Prelims has a fair number of questions from Geography and fair number of them are actually based upon the map reading by the candidates. Geography Mains Paper II has 10 map based entries carrying a weight of twenty marks (as in the last paper).
So let us see how we can attempt Map Based Questions in IAS Prelims and Mains.
For Geography Optional:
The weightage carried by map based question has been reduced from 60 to 20 as in the last year’s paper. Twenty is good enough score to be ignored and even more for the claim that getting these entries right enthrals the examiner and weighs heavily in getting good score in Paper II and a poor attempt in the map entries has opposite effect on the examiner and consequently your score in the paper (though the claim still remains to be verified by any UPSC examiner or UPSC itself). So let us see what the trend is and how we can make the best out of it.
#1. In the last two years, the entries asked have been the ones that are not unheard of (who can forget the yesteryear’s Akrimota, Pirotan, Meghnagar,Van Tivu which had candidates literally in tears in that year). Luckily now, the entries can be easily located in the Atlas and a geography candidate would have definitely prepared about 8 out of them. So, do prepare all the prominent entries in the Atlas well in advance.
#2. Many of the entries are picked from the places that repeatedly appear in current affairs but for some unknown reason are still ignored by the candidates. Make a note of all such recurring places, locate them and prepare the write-up. While locating such entries scanning its neighbourhood shall not be a bad idea either and is recommended.
#3. Do have a outline map of India and practice and make small write-ups behind it itself. Helps in quick revision and breaks the monotony of referring to the Atlas.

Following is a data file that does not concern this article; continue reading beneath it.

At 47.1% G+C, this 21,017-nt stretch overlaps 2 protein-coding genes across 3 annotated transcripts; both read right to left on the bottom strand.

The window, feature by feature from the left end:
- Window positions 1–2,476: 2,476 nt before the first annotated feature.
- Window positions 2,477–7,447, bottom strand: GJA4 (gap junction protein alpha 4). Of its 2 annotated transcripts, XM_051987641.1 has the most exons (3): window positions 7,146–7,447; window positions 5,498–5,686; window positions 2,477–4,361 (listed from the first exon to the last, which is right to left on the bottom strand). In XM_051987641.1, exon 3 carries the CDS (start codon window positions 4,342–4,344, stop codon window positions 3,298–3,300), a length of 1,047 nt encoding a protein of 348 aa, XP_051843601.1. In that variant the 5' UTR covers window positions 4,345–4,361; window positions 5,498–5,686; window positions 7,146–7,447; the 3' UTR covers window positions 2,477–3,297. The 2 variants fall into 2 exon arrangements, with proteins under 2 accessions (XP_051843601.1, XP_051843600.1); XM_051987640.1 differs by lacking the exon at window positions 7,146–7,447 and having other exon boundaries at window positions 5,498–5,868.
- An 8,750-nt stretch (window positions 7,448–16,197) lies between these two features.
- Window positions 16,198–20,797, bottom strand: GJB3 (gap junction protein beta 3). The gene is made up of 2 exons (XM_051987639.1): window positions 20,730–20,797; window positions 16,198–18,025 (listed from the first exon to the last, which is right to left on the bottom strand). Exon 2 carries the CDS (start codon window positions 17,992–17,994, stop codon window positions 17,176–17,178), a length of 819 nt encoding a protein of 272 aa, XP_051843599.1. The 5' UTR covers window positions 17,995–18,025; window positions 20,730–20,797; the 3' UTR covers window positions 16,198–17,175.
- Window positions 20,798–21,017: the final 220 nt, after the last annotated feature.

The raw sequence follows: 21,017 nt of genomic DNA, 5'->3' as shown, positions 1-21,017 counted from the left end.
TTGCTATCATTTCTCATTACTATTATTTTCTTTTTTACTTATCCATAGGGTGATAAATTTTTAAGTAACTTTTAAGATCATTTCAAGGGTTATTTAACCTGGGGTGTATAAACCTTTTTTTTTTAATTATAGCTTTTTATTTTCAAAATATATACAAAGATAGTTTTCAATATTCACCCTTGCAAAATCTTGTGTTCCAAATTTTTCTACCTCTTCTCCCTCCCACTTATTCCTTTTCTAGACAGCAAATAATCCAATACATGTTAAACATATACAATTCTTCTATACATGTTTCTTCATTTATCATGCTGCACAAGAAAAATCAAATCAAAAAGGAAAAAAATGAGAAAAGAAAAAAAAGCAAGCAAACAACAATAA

#4. If you are not sure of an entry take a calculated risk and at least mark it in the right state if you must. Nellore marked in Tamil Nadu can sometimes infuriate sensitive examiners. That is to say don’t take wild risks.
#5. Don’t ignore the question to be attempted in the last 15 minutes which appears to be the general tendency among the candidates. In the last minutes you shall be too tensed to might just mark them wrong and then waste time in erasing and cutting. Treat the question on par with other question.
#6. If you do not know most of the entries (something I do not foresee going by the latest trend but for an examiner fired with strong wanderlust who decides to ask unheard of entries. In that case God Bless Us!)
#1. What has been mentioned about the entries in the current affairs remains true here as well, in fact even more so in Prelims. So do locate them in the Atlas.
#2. Whenever you are bored with reading heavy stuff, try map reading. Many claim it is rejuvenating and that is not without truth.
#3. The questions asked in Prelims like arranging cities or rivers or hills or the likes in a particular order are designed in a way that the entries asked are at enough distance physically that the candidates can use elimination method or even their cursory reading of Atlas to zero in on the right answer.
#4. If you have no idea about an entry, do not attempt it. More often than not it shall be a trap question. In 2009, a deceptively innocuous question on the country of location of Barail Range was asked and I still admire the examiner who had enough candidates waylaid into marking alternatives other than India.
#5. When you are dealing with map based questions and have enough time at disposal (which might be a rarity) and want to take a calculated risk then try to picture each entry separately in the Atlas and use elimination method.
#6. Do cover all the prominent entries from every continent. It is an easy attempt.
#7. When you locate a current entry in the Atlas, also notice the neighbourhood, for the neighbourhood is more enticing for few. For example, the examiner may not ask about the country the Sinai Peninsula is part of but the water bodies between which it is located.
#8. It might sound cliché now but is the most important instruction and that is, ‘Please do what you have just read in the above points!’